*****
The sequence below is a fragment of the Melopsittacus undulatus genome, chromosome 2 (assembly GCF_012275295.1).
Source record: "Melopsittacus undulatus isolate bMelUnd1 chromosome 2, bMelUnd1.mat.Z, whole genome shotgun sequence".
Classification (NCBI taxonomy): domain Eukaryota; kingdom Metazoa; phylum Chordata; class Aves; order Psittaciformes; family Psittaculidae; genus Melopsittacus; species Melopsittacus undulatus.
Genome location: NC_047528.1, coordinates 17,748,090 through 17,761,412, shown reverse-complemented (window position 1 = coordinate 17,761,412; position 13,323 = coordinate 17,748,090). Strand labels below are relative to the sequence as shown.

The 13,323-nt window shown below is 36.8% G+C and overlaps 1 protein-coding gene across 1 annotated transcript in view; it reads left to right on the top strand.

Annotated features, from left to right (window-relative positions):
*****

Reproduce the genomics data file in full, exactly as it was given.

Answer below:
The sequence below is a fragment of the Melopsittacus undulatus genome, chromosome 2 (assembly GCF_012275295.1).
Source record: "Melopsittacus undulatus isolate bMelUnd1 chromosome 2, bMelUnd1.mat.Z, whole genome shotgun sequence".
Classification (NCBI taxonomy): domain Eukaryota; kingdom Metazoa; phylum Chordata; class Aves; order Psittaciformes; family Psittaculidae; genus Melopsittacus; species Melopsittacus undulatus.
Genome location: NC_047528.1, coordinates 17,748,090 through 17,761,412, shown reverse-complemented (window position 1 = coordinate 17,761,412; position 13,323 = coordinate 17,748,090). Strand labels below are relative to the sequence as shown.

The 13,323-nt window shown below is 36.8% G+C and overlaps 1 protein-coding gene across 1 annotated transcript in view; it reads left to right on the top strand.

Annotated features, from left to right (window-relative positions):